Thursday, October 01, 2009

Non-profit vs. For-profit. . .interesting ideas

Click here to check out Randy Mayeux's blog synopsis of Uncharitable: How Restraints on Nonprofits Undermine their Potential by Dan Pallotta.

Reactions?

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11 comments:

Anonymous said...

Larry,

Thanks for mentioning this -- but I think you put the wrong link up -- this one only went to the Amazon page about the book.

Randy

Anonymous said...

My mistake-- I apologize. I clicked on the second link, and missed the first one. Sorry about that.

Randy

Cody said...

I read the synopsis and it made me want to read the book. The chart comparing ideas was obvious, but true; and a good comparison. I have noticed some of these in the non-profit where I work.

I'm interested in your response, Larry. What do you think? How can we respond?

Anonymous said...

As Randy Mayeux's states "Our system of charity doesn’t produce the results we are after because there is a flawed ideology at work. ACORN is one such non-profit, non-partisan social justice organization , and it fits Randy's flawed ideology premise. Unfortunately, there are a great many far left nonprofit groups that hide behind the trappings of nonprofit, when in fact they are nothing more than scams for those with a socialist, or worse, agenda.

Larry James said...

Cody, thanks for the post. I do agree with the source that Randy points out to us. Across the past 15-plus years managing a non-profit and for almost 25 years before that in the church, I've felt that applying business principles and strategies made and make us stronger, especially in the areas of risk, investment and advertising. The issue of compensation is an interesting one that likely deserves a much longer disucssion.

Anon 11:18 AM, don't quite know how to respond to your generalizations and your obvious opinionated rhetoric. So, I'll just let your viewpoint go.

Cody said...

Larry,

It seems, sometimes, that non-profits are the weaker cousins of the business world. It also seems that those living out compassion should take advantage of the best strategies available.

I'm still interested in your ideas about compensation. I have my own opinions, but this is your blog. What do you think?

Larry James said...

Cody, in general I think non-profits and non-profit leadership often err in their thinking about compensation. To have high quality, experienced people involved, especially at "skilled" positions that are so much needed in the communities served (doctors, lawyers, accountants, teachers, etc.), we need to become much more comfortable paying more nearly market rate in compensation. While we will never achieve the same pay scale, and likely shouldn't, we can do much better than we have in the past.

Anonymous said...

Note to anonymous: you wrote: "As Randy Mayeux's states "Our system of charity doesn’t produce the results we are after because there is a flawed ideology at work."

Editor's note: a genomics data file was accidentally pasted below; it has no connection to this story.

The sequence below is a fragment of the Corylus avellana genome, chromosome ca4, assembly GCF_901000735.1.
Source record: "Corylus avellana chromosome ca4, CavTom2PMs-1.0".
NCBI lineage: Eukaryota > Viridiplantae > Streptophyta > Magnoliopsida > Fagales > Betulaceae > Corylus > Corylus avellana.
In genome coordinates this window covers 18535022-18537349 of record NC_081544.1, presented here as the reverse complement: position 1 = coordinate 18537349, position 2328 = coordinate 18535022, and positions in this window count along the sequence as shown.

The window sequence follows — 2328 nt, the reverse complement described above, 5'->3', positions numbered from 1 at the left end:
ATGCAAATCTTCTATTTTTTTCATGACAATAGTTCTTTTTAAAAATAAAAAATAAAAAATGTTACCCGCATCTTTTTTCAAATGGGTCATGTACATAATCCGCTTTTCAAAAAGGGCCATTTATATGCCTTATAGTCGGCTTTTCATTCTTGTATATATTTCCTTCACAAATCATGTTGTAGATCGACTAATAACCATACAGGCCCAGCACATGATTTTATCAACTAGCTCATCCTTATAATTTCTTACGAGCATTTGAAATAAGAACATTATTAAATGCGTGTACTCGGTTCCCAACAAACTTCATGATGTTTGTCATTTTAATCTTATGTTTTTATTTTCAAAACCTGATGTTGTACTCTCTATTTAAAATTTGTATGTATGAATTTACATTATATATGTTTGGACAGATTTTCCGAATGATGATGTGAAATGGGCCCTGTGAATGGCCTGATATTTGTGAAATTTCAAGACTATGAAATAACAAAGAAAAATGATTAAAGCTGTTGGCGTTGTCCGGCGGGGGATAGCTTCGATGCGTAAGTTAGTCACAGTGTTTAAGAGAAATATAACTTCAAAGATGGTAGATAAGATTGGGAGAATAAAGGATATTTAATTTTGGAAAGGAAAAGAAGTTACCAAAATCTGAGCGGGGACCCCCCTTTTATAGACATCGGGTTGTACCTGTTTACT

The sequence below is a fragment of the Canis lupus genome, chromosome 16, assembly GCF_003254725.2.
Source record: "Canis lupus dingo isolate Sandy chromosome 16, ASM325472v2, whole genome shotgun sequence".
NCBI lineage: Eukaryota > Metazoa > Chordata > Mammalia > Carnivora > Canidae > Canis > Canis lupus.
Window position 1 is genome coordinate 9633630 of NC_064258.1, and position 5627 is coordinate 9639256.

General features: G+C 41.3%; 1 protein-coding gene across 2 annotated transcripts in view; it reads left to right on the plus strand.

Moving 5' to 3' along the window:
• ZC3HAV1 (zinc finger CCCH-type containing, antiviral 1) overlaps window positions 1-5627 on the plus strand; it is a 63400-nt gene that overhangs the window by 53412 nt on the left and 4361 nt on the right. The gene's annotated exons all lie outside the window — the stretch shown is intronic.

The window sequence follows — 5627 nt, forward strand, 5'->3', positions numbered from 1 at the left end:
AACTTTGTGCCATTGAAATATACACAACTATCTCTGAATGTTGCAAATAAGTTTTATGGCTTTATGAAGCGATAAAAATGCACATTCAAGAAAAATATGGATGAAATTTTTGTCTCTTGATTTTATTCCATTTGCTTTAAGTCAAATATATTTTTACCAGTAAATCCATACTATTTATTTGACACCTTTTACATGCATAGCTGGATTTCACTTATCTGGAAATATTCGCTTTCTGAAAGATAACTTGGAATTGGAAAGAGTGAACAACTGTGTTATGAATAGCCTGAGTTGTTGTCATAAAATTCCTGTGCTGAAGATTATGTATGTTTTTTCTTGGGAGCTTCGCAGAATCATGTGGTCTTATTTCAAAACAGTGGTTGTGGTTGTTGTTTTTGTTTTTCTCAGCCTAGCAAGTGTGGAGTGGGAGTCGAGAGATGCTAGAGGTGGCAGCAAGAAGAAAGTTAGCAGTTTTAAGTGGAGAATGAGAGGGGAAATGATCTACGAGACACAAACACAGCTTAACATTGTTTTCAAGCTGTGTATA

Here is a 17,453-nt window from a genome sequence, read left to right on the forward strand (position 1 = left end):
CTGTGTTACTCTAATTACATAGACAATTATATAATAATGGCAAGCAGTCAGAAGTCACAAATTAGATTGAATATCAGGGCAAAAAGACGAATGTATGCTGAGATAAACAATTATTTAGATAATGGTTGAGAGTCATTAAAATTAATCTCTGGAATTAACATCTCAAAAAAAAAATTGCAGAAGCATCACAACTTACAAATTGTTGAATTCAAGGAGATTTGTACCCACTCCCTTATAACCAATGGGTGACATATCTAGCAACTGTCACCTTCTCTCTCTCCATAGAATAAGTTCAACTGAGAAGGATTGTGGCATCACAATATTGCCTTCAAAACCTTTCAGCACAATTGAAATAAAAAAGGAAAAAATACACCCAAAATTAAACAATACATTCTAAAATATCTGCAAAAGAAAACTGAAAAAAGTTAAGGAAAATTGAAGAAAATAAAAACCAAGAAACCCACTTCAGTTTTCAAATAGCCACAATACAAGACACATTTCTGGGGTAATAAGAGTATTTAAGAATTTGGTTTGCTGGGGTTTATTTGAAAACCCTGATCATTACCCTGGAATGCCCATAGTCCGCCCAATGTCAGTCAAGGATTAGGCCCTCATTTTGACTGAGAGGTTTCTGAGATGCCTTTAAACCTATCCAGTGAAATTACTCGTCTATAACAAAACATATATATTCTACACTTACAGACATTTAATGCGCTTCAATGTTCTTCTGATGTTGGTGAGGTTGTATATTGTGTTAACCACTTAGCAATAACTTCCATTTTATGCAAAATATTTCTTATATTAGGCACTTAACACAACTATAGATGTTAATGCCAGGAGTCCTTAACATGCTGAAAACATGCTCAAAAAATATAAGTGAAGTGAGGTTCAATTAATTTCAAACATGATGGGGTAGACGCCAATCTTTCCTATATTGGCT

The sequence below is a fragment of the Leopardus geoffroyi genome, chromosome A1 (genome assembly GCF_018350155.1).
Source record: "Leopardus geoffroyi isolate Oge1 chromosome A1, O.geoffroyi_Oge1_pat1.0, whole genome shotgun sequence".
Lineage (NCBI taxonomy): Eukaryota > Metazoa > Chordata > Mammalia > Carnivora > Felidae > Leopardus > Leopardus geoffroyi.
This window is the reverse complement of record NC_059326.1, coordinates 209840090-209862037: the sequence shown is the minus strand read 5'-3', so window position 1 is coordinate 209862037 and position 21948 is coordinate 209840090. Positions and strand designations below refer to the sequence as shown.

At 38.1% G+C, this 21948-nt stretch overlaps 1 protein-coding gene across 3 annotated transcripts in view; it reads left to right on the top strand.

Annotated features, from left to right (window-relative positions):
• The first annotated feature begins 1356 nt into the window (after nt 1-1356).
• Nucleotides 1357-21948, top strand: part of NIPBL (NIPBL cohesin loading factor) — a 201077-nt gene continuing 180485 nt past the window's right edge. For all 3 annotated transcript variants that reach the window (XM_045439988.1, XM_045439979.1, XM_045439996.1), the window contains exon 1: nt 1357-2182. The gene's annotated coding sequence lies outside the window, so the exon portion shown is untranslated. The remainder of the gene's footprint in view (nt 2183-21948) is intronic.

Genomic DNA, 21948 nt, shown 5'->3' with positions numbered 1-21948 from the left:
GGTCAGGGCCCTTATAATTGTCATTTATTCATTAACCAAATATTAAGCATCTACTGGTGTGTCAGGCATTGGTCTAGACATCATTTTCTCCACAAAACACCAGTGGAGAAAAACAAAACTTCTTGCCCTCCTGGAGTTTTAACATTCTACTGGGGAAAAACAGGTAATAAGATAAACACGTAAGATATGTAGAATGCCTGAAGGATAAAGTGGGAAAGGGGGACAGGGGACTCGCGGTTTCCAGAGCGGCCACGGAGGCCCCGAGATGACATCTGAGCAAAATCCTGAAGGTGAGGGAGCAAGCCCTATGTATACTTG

You did not read carefully. That quote was in italics, and it is a direct quote for the book. So the author of the book stated that, not me (Randy).

And I think the ACORN issue is not the same kind of issue that this book is dealing with.
------------------
As to the issue of executive compensation, the book has quite a bit to say about that. the point is simple: All great accomplishment really does boil down to this: do you have capable, and even exceptional leaders leading the people? This is consistent throughout business books (cf. Jim Collins, Jack Welch, for starters), and it is certainly equally important in nonprofits. Here are a couple of key quotes from the book:

“The median salary for chief executives of nonprofit organizations is $42,000 – less than what private companies typically pay people in jobs carrying far less responsibility.” (quoted from the Chronicle of Philanthropy -- from 1998. Though the numbers may have changed, the overall point would still be about the same). (p. 60).

"The message is clear: you should want beluga caviar and a condo in Las Vegas, but if a charity pays someone else enough to eat beluga caviar or buy a condo on Las Vegas, you should not give to it." (reflecting on a cover story from Worth magazine, which featured: the most generous young Americans, and the 100 best charities -- p. 73).

The author of the book simply argues that without adequate, somewhat competitive compensation, then the best leaders will more likely opt for the for-profit sector.

Randy Mayeux,
Dallas

Anonymous said...

Randy, any idea of what the leadership of cdm makes annually?

Larry James said...

Anon 4:15 p.m., what CDM pays its "top executives" is a matter of public record and can be found on our annual 990 tax filing documents and is available on-line at our website or on request a hard copy will be mailed to anyone who would like to see it. Federally recognized non-profits all are required to file a return annually and make it available to anyone interested. Please let us know if you'd like a copy of our latest form. I'd be happy to mail to you.

Larry James said...

One more fact to consider: CDM spends about 8 cents of every dollar it receives on administration and fundraising. This means that 92 cents of every dollar given goes directly to the community. If you factor in the funds provided by our Board of Directors, the amount of other donor dollars spent on administration and funding drops by more than 50% more. We work very hard at running an extremely tight ship with the goal of directing as much as possible toward our community. This explains our top-star rating by Charity Navigator, an independent evaluator of non-profit management.